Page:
Although we’re discussing only a single letter but history is testimony to the fact that a lot of the events have occurred as a result of I, the self. Many kingdoms have risen and simultaneously fallen as a result of this ‘I’. Many inventions and discoveries made. Many battles fought as result of it. It is a very powerful symbol which mainly denotes the level of ego in
, the level which could then be used for the betterment or degradation of humanity and self.
I denotes passion, anger, power, authority, control, opinions, thoughts
and other emotions. However, ‘I’ doesn’t always denote negativity but also blooms in the gardens of positiveness.
Every human being speaks about themselves when they use I. However, there is a minimum threshold limit beyond which, once crossed, the person’s ego starts to take control. Then, things start taking the stubborn route, the immovable and the unstoppable. Once on this route, the mind
can start behaving quite strangely.
However, at this juncture, focus your attention to the letter ‘I’ itself, the structure and geometry of the letter and apply some thought as to why it has been made so. Have a look at the I which is present at the start of the post. Basically, there are 3 (three) lines which make up the letter ‘I’.
Two lines at the top and bottom and one central line in the center.
Now, the central line can be assumed to be the thinking/rationale/logic of the person
. This is how a person thinks about the environment in which he/she is thriving in. This is the decision making line
of the person and defines how a person’s mind works but this is where the catch lies.
A person’s thinking can never be completely objective in nature. It is almost like an ideal case scenario. There is always the presence of some extra stuff, in the form of emotions, feelings, the intangibles basically. This is where we hit the barriers
to our thinking capability which is in the form of the two lines present at the top and the bottom. Here is where we come face-to-face with the concept of ‘Bounded Rationality
‘. Simply put, the central line of thinking capacity is always flanked by these barriers at both the ends.
The gap between the two lines at top and bottom can be different for different individuals as shown in the figure.
To remove these barriers to thinking, we can have 3 (three) possibilities and they are shown in the 3 figures below:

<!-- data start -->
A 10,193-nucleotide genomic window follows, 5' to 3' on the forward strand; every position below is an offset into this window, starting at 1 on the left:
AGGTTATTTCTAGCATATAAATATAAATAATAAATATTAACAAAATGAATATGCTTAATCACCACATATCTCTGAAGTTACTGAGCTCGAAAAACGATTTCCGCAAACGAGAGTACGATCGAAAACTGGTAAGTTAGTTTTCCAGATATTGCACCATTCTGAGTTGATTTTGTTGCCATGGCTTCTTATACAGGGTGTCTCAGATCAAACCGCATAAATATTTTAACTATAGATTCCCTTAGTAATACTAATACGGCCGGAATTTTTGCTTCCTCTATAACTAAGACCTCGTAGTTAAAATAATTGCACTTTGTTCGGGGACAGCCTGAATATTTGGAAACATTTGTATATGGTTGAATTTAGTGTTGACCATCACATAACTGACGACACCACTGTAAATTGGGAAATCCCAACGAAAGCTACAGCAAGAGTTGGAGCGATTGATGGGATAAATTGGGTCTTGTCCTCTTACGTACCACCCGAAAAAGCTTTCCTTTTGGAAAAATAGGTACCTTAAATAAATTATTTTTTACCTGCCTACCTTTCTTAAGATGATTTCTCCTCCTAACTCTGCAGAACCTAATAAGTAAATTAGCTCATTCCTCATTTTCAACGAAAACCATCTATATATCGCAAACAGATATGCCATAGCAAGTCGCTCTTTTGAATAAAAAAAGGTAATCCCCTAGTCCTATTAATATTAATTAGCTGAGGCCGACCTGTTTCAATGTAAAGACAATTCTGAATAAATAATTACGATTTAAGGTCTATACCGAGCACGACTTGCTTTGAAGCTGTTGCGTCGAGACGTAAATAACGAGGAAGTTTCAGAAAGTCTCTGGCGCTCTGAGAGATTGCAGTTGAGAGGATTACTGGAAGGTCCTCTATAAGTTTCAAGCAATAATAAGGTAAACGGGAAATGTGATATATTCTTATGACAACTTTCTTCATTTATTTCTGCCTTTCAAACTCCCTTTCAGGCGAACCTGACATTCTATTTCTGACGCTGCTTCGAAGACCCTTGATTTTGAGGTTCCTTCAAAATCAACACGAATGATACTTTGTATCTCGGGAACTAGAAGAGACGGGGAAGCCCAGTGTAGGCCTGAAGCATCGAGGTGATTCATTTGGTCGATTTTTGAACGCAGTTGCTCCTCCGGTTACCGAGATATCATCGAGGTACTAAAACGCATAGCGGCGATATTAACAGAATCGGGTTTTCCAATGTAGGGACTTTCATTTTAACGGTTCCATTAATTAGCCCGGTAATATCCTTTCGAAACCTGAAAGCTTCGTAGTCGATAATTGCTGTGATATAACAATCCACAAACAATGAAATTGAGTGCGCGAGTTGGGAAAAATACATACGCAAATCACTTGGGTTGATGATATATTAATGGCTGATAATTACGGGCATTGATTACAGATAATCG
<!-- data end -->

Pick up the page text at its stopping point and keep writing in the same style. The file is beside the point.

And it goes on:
* In the first image, we see that the barriers have been removed completely. However, we are then talking of a completely ideal case which is not actually present in reality. Our thoughts are usually crowded by such barriers during thinking. Through meditation and restraint of worldly emotions if we somehow conquer these barriers, then our mind reaches the zenith of its thinking capacity.
This is true in the case of only removing either the top or bottom barrier.
* In the second image, the line of thought itself is changed. One line of thought breaks up into 4 (four) lines to symbolize the change in perspective in order to negotiate the barriers. It is almost similar to first image but requires a complete change of thought in such a manner that there is no barrier encountered after this change. This is also quite a difficult scenario to achieve but can be done.
* In the third image, the barriers are very much there but the person learns to widen the gap between the top and bottom line. This way, whenever the person encounters such a barrier, he/she is able to use logic to delay the barrier to a later stage. This process keeps continuing and as a result the gap keeps increasing indicating that the person has been able to successfully synchronize his/her thinking with the barriers
. To the extent that these barriers become merely milestones in their lives
The important part is to embrace the power of ‘I’ and acknowledge the barriers which it presents. Because the ‘I’ which can destroy a city half-way across the world is the same as the one which can create a nursery with children happily playing in them, its all about perspective.
On a parting note, ‘I’ leave you with the words of another great ‘I’, Abraham Lincoln:
“Am I not destroying my enemies, when I make friends of them.”